The Accidental Star Of This Viral TikTok Video Just Slammed Its Creator

Being a TikToker can propel some users to global fame and fortune, and with random videos going viral constantly, this happens more often than you'd think. A video, once uploaded to TikTok, will begin to circulate all over the media and the internet at large — provided it has something special that will capture the attention of the masses, of course. While many TikTokers certainly wish for their videos to go viral, sometimes the other people featured in these shorts wish for anything but. That's been exactly the case with Maree, a Melbourne woman who was filmed without her consent, only to become an internet sensation.

If you're wondering what this is all about, let us get you up to speed. Quite recently, a TikTok video exploded in popularity, having been viewed nearly 60 million times as of July 14, 2022. The video was posted by LifeOfHarrison (Harrison Pawluk), a well-known Melbourne-based TikToker with over 3 million followers on the platform. At the first glance, the short is undeniably heartwarming. Harrison approaches a woman sitting by herself and asks her to hold a bouquet of beautiful flowers for a moment as he puts on his jacket. Instead of retrieving the flowers, he then wishes her a lovely day and walks off, effectively gifting her the bouquet. Pawluk captioned the video: "I hope this made her day better."

This wasn't the only random act of kindness posted on Pawluk's TikTok page. He frequently gifts things to strangers, propagating kindness and empathy. While that sounds quite sweet, there is a different, much darker side to that coin, and it has just been exposed by Maree — the woman who received the flowers in Pawluk's most successful video to date.

Pure kindness or an entrance to fame?

In Pawluk's video, Maree is filmed without her knowledge or consent. She appears to be moved by the flowers, and the comments under the video remark on that, with some users saying "that was beautiful," or "she looks like she needed this." The accidental star of Pawluk's viral short spoke up against the situation, sharing her thoughts with Australian ABC Radio Melbourne. She expressed that she felt dehumanized by the way she was treated by the masses despite having no choice in the matter.

She told ABC News: "He interrupted my quiet time, filmed and uploaded a video without my consent, turning it into something it wasn't, and I feel like he is making quite a lot of money through it. It's the patronizing assumption that women, especially older women, will be thrilled by some random stranger giving them flowers." Shortly after Pawluk walked off, leaving her with the flowers, Maree realized that she was being filmed, but the group that was recording her allegedly denied doing so.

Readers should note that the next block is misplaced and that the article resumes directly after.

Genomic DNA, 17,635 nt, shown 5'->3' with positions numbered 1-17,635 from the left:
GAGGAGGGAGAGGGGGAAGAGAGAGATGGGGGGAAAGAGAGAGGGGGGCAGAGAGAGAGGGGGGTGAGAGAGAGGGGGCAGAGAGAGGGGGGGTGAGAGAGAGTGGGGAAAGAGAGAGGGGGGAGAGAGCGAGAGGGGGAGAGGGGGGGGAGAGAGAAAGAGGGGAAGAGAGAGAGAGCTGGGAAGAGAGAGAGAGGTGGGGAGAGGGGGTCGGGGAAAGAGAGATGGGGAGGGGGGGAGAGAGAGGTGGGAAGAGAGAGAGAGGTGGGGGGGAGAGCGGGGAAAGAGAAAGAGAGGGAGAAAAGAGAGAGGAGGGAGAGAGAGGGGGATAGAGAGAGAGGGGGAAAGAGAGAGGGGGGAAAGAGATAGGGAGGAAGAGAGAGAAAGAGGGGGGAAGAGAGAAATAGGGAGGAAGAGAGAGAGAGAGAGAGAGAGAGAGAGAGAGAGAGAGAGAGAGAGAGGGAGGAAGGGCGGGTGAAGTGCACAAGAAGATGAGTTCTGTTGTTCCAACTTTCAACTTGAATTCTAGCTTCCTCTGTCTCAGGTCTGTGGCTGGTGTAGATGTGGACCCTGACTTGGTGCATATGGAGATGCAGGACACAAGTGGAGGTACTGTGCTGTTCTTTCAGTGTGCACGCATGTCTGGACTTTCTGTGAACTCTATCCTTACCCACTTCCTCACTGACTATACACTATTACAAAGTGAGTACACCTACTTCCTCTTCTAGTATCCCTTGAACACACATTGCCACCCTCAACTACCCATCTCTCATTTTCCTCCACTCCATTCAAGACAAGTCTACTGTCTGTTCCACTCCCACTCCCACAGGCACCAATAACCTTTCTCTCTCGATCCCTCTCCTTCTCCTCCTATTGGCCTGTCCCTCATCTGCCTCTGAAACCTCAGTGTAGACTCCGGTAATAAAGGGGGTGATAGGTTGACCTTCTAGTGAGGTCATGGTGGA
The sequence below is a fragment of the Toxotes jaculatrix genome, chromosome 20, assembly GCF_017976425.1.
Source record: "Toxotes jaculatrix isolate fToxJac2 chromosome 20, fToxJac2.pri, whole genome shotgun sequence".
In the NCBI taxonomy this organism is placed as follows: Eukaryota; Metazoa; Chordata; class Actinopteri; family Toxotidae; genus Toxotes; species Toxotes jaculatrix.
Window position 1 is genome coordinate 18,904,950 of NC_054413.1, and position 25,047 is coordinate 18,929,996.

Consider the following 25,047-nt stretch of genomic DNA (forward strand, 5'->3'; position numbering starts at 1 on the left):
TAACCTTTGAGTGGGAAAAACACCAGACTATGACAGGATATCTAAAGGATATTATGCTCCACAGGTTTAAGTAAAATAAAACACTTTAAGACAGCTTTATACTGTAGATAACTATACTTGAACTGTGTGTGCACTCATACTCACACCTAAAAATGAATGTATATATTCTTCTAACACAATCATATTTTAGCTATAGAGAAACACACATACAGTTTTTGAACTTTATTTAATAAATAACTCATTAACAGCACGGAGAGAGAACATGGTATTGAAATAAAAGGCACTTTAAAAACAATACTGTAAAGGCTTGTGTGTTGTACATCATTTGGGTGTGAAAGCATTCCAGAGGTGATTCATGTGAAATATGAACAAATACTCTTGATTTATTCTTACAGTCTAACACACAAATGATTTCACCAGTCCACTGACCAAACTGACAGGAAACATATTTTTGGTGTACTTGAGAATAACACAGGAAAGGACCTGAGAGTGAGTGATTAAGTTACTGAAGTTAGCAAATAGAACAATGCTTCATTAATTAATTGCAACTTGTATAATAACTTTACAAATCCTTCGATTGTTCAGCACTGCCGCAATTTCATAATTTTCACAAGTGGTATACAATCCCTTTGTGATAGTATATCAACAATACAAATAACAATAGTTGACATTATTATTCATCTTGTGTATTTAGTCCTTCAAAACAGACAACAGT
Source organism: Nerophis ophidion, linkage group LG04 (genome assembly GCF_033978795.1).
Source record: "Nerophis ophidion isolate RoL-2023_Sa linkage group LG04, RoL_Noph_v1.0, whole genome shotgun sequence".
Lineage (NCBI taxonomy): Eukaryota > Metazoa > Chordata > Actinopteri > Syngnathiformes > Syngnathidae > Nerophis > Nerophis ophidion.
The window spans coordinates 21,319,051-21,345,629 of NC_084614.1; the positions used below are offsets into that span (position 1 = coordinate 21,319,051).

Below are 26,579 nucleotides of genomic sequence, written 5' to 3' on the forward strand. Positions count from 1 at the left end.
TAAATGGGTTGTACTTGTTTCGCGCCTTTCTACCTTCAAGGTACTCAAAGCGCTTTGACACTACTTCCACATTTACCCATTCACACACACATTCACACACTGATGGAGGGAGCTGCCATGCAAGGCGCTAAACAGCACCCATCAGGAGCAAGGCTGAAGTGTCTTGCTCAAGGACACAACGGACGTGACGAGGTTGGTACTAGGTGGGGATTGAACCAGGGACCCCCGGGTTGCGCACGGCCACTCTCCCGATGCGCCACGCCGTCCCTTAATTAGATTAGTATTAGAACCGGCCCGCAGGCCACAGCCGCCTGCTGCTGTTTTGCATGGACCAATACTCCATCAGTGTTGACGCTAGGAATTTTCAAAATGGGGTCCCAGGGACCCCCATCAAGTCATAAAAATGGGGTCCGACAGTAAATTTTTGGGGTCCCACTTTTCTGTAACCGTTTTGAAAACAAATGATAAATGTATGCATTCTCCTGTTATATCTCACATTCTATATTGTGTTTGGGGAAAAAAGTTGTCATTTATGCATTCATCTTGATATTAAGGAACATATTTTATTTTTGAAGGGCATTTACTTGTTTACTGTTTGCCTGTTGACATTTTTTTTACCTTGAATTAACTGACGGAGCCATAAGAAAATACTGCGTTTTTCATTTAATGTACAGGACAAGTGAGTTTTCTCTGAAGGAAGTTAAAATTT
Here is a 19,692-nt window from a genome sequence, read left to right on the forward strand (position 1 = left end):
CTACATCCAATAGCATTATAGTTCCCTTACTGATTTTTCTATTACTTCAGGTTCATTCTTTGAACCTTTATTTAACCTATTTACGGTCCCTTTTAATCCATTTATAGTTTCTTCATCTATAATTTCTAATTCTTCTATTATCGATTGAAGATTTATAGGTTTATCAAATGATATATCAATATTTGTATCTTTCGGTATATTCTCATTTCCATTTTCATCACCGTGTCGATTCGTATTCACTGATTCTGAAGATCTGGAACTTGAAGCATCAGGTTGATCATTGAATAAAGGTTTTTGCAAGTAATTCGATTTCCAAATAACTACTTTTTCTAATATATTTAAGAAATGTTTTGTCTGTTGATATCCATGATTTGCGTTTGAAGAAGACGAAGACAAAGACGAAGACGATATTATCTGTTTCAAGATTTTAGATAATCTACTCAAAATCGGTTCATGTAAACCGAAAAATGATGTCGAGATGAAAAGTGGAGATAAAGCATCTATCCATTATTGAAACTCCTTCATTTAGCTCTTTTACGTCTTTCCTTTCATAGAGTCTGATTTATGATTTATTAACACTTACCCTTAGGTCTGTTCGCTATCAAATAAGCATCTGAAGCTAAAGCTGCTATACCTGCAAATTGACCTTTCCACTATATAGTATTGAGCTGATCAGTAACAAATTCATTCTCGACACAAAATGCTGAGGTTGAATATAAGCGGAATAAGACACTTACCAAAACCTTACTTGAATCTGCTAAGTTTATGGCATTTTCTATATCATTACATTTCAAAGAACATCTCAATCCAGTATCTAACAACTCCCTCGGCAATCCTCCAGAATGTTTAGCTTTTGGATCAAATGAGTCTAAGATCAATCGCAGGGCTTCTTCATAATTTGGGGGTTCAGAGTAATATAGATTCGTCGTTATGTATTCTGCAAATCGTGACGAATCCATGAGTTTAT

The video blew up in a short while, and without wanting to, Maree became the star of many articles. The short, as is often the case, has been reposted to many different platforms. Maree read an article about herself that referred to the story as a "heartbreaking tale" and to her as an "elderly woman." To this, the woman said, "I feel like clickbait."

LifeOfHarrison claims that he means well

It's not illegal to film people in public without their consent in Australia, but it's certainly a moral grey area to benefit from filming strangers. On the other hand, Pawluk is hardly the first person to profit off of similar videos. Even MrBeast, a true YouTube sensation, filmed various acts of charity and managed to gather an audience of nearly 100 million subscribers. This brings us to the question: is it okay to make money from something like that if you're also being kind and attempting to convince others to do the same? Maree disagrees, saying, "These artificial things are not random acts of kindness."

LifeOfHarrison is already big enough of a creator to have his own team, and it was that team that addressed the situation, saying the video was filmed fully legally with the purpose of spreading love and compassion. In a statement, Pawluk's team said, "He offers flowers and pays for complete strangers' groceries, and while cynics may claim it's for views, Harrison simply has a personal commitment to helping people feel more connected and trusting."

Who is in the right and who is in the wrong? There is no universal answer and every person is entitled to have their own feelings on the matter. One thing is certain — as long as people are willing to watch random acts of kindness and are feeling moved by similar videos, there will always be creators out there willing to record them, both on TikTok and elsewhere.